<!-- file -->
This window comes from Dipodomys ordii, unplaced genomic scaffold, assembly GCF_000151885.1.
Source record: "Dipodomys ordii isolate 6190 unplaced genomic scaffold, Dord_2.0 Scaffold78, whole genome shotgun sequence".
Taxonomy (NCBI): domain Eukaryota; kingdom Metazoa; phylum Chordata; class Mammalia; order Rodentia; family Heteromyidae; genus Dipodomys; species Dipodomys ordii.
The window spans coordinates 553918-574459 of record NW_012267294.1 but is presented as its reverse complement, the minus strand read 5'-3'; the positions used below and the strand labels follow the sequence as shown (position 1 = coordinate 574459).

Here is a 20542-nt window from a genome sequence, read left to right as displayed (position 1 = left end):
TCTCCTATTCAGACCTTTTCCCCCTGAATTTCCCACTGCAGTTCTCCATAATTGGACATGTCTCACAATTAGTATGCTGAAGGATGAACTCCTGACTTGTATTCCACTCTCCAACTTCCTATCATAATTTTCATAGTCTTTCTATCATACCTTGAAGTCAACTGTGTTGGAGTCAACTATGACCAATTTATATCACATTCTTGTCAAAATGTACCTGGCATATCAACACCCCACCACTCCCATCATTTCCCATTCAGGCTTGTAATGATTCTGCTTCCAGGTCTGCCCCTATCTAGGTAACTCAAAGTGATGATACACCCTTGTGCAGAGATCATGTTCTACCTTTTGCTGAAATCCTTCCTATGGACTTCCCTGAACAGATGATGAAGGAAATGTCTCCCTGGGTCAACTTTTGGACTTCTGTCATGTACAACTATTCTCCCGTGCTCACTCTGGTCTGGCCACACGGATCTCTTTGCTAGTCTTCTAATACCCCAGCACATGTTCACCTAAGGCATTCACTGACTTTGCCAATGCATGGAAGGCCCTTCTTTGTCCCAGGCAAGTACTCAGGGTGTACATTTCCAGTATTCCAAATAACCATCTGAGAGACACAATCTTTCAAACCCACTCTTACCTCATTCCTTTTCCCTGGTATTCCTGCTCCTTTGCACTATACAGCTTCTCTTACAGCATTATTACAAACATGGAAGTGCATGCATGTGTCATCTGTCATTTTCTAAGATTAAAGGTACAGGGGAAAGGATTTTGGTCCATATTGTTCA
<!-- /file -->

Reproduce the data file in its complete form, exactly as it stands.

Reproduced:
This window comes from Dipodomys ordii, unplaced genomic scaffold, assembly GCF_000151885.1.
Source record: "Dipodomys ordii isolate 6190 unplaced genomic scaffold, Dord_2.0 Scaffold78, whole genome shotgun sequence".
Taxonomy (NCBI): domain Eukaryota; kingdom Metazoa; phylum Chordata; class Mammalia; order Rodentia; family Heteromyidae; genus Dipodomys; species Dipodomys ordii.
The window spans coordinates 553918-574459 of record NW_012267294.1 but is presented as its reverse complement, the minus strand read 5'-3'; the positions used below and the strand labels follow the sequence as shown (position 1 = coordinate 574459).

Here is a 20542-nt window from a genome sequence, read left to right as displayed (position 1 = left end):
TCTCCTATTCAGACCTTTTCCCCCTGAATTTCCCACTGCAGTTCTCCATAATTGGACATGTCTCACAATTAGTATGCTGAAGGATGAACTCCTGACTTGTATTCCACTCTCCAACTTCCTATCATAATTTTCATAGTCTTTCTATCATACCTTGAAGTCAACTGTGTTGGAGTCAACTATGACCAATTTATATCACATTCTTGTCAAAATGTACCTGGCATATCAACACCCCACCACTCCCATCATTTCCCATTCAGGCTTGTAATGATTCTGCTTCCAGGTCTGCCCCTATCTAGGTAACTCAAAGTGATGATACACCCTTGTGCAGAGATCATGTTCTACCTTTTGCTGAAATCCTTCCTATGGACTTCCCTGAACAGATGATGAAGGAAATGTCTCCCTGGGTCAACTTTTGGACTTCTGTCATGTACAACTATTCTCCCGTGCTCACTCTGGTCTGGCCACACGGATCTCTTTGCTAGTCTTCTAATACCCCAGCACATGTTCACCTAAGGCATTCACTGACTTTGCCAATGCATGGAAGGCCCTTCTTTGTCCCAGGCAAGTACTCAGGGTGTACATTTCCAGTATTCCAAATAACCATCTGAGAGACACAATCTTTCAAACCCACTCTTACCTCATTCCTTTTCCCTGGTATTCCTGCTCCTTTGCACTATACAGCTTCTCTTACAGCATTATTACAAACATGGAAGTGCATGCATGTGTCATCTGTCATTTTCTAAGATTAAAGGTACAGGGGAAAGGATTTTGGTCCATATTGTTCA